HANOI, Vietnam – President Bush sought Chinese President Hu Jintao's help on dual fronts Sunday, aiming to rein in North Korea's nuclear ambitions and encourage the Chinese people to buy more U.S. goods.
Capping a three-day stay in Vietnam's capital, Bush also asked for help from Moscow in the North Korea nuclear dispute and celebrated a deal allowing Russia to join the World Trade Organization.
Here for an economic summit of 21 Pacific Rim nations, Bush coordinated strategy on North Korea in one-on-one sessions with all four of America's partners in the effort to rid Pyongyang of its nuclear weapons programs.
All the while, he feted America's new footing with host Vietnam, a communist country in an economic boom. Later Sunday, the president arrived in Ho Chi Minh City, the country's economic heart, for a day of events there.
The crowds that greeted Bush were larger and happier than any he saw in Hanoi. Locals laughed, waved and cheered, and some held American flags alongside Vietnamese ones. After landing, the Bushes met Australian Prime Minister John Howard and his wife for dinner.
National Security Council official David McCormick said Bush and Hu reached "an agreement on direction and next steps" on North Korea in a lengthy and specific discussion.
McCormick refused to characterize what the two leaders decided must happen next, saying only: "Both leaders are in a very similar position in terms of their views on this issue and next steps."
National Security Adviser Stephen Hadley has said the North Koreans "cannot come back just to talk," but must take concrete steps to implement a year-old agreement to abandon its nuclear program.
In a pitch for U.S. manufacturers and farmers, Bush told his Chinese counterpart: "I strongly support your vision, Mr. President, of encouraging your country to become a nation of consumers and not savers."
This gentle nudge represented a change from past meetings, where last year's record and rising $202 billion trade deficit between the two countries — and complaints over lax Chinese enforcement of intellectual property rights — have produced more acrimonious exchanges.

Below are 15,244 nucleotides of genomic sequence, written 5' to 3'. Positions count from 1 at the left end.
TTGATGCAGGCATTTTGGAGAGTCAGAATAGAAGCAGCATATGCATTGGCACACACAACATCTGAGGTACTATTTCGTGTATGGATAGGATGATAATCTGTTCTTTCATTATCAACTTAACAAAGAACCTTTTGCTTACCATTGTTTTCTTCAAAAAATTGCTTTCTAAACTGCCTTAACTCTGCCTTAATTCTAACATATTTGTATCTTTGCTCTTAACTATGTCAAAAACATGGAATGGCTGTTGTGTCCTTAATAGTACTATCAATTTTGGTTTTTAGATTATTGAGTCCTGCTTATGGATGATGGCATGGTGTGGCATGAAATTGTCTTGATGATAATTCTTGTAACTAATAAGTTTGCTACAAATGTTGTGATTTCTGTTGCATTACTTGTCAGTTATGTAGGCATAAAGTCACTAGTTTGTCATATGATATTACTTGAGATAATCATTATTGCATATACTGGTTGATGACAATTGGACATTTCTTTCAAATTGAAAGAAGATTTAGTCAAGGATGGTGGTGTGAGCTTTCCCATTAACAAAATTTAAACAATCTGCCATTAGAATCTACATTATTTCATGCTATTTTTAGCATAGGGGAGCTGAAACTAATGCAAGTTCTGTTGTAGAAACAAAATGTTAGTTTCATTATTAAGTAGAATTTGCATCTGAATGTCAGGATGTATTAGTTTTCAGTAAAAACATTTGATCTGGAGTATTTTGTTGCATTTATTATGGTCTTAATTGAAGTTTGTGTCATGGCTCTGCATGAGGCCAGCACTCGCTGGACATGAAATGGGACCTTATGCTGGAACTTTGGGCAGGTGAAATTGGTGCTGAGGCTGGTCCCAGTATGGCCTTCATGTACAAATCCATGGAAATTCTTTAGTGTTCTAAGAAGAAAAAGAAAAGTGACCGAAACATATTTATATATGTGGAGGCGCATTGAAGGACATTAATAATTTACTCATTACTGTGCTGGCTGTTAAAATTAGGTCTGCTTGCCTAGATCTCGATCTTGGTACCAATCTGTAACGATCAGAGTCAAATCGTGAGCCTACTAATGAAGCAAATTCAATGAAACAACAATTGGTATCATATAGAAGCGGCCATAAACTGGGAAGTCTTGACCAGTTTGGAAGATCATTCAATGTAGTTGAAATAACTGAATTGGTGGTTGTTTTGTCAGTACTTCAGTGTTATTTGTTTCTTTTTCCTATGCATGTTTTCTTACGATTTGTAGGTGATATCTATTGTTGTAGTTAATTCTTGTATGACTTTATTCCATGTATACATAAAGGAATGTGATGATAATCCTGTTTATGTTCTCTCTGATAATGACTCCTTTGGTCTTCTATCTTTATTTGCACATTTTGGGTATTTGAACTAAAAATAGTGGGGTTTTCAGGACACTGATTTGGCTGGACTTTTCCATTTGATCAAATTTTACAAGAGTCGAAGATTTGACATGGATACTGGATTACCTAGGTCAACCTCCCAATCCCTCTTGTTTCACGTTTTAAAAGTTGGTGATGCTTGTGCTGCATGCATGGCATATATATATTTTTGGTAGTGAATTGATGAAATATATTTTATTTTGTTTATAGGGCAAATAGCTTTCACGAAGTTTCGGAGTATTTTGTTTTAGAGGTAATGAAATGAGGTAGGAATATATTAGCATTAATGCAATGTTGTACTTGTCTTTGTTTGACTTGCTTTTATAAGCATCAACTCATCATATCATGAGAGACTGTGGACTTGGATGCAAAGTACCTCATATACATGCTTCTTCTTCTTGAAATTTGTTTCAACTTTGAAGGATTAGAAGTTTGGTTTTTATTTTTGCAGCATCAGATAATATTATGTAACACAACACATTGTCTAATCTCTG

The landscape is different now.
China has shown some support for enforcing U.N. sanctions enacted against North Korea after it tested a nuclear bomb last month, and was instrumental in persuading Pyongyang to agree to return to stalled six-party nuclear negotiations, perhaps by next month.
And in general, the administration has evolved from trying to arm-twist China on its economic policies to a less confrontational approach.
Among the perennial U.S. demands on China, most aimed at addressing the trade deficit: adopt a more flexible currency and promote more growth to encourage Chinese families to reduce extremely high savings rates and spend more.
"Obviously, with as much commerce between our countries as there is, there's going to be trade difficulties," Bush said. "But nevertheless, we both adopt a spirit of mutual respect and the desire to work through our problems."
The Chinese leader declared that trade was "expanding very rapidly" and offered Bush what he said was "a piece of good news to share." This turned out to be a recitation of four-month-old U.S. statistics the president had no doubt already heard, showing a 35 percent jump in exports to China in 2006, through July.
Bush met later with Russian President Vladimir Putin — their second gathering in a week. The two had a social visit at a Moscow airport as Bush flew to Asia.
The Sunday meeting followed the two countries' top trade officials signing of an agreement on Moscow's ascension into the WTO. Bush called it "good for the United States and good for Russia."
Russia has been the largest economy outside the 149-member WTO, which sets rules for global trade.
The deal took 12 years, after delays that had become a sore point on Moscow's side in the sometimes-frosty U.S.-Russian relationship. The Bush administration, meanwhile, has been critical of democratic erosions under Putin's leadership.
Also on Bush and Putin's agenda were the nuclear standoffs with North Korea and Iran.
Russia is a party with the United States and China to the nuclear talks with Pyongyang. Bush also met here Saturday with the leaders of the other participants, South Korea and Japan.
Much to the United States' delight, Russia voted for U.S.-backed United Nations sanctions on the nuclear test. Now Washington is seeking to overcome Russian reluctance toward an upcoming vote on U.N. sanctions against Iran over its disputed nuclear program.
The threat from North Korea rated a statement by the Asia-Pacific Economic Cooperation forum — but one that was only read out loud, falling short of what the United States sought. McCormick said the statement, read by Vietnamese President Nguyen Minh Triet at the end of the closed-door summit, said North Korea must return to talks and stop developing nuclear weapons, while urging nations to enforce sanctions against Pyongyang.
"The statement was very firm," McCormick said. "What was important was that the members of APEC came together on a common statement."
The White House also pronounced APEC language on trade a victory. The leaders declared fresh resolve to revive stalled talks on a global free-trade accord and agreed to look into a region-wide free trade zone, a priority of Bush's that has received little enthusiasm.
A White House statement on the summit said leaders "responded with characteristic courage" to Bush's call for a Free Trade Area of the Asia-Pacific.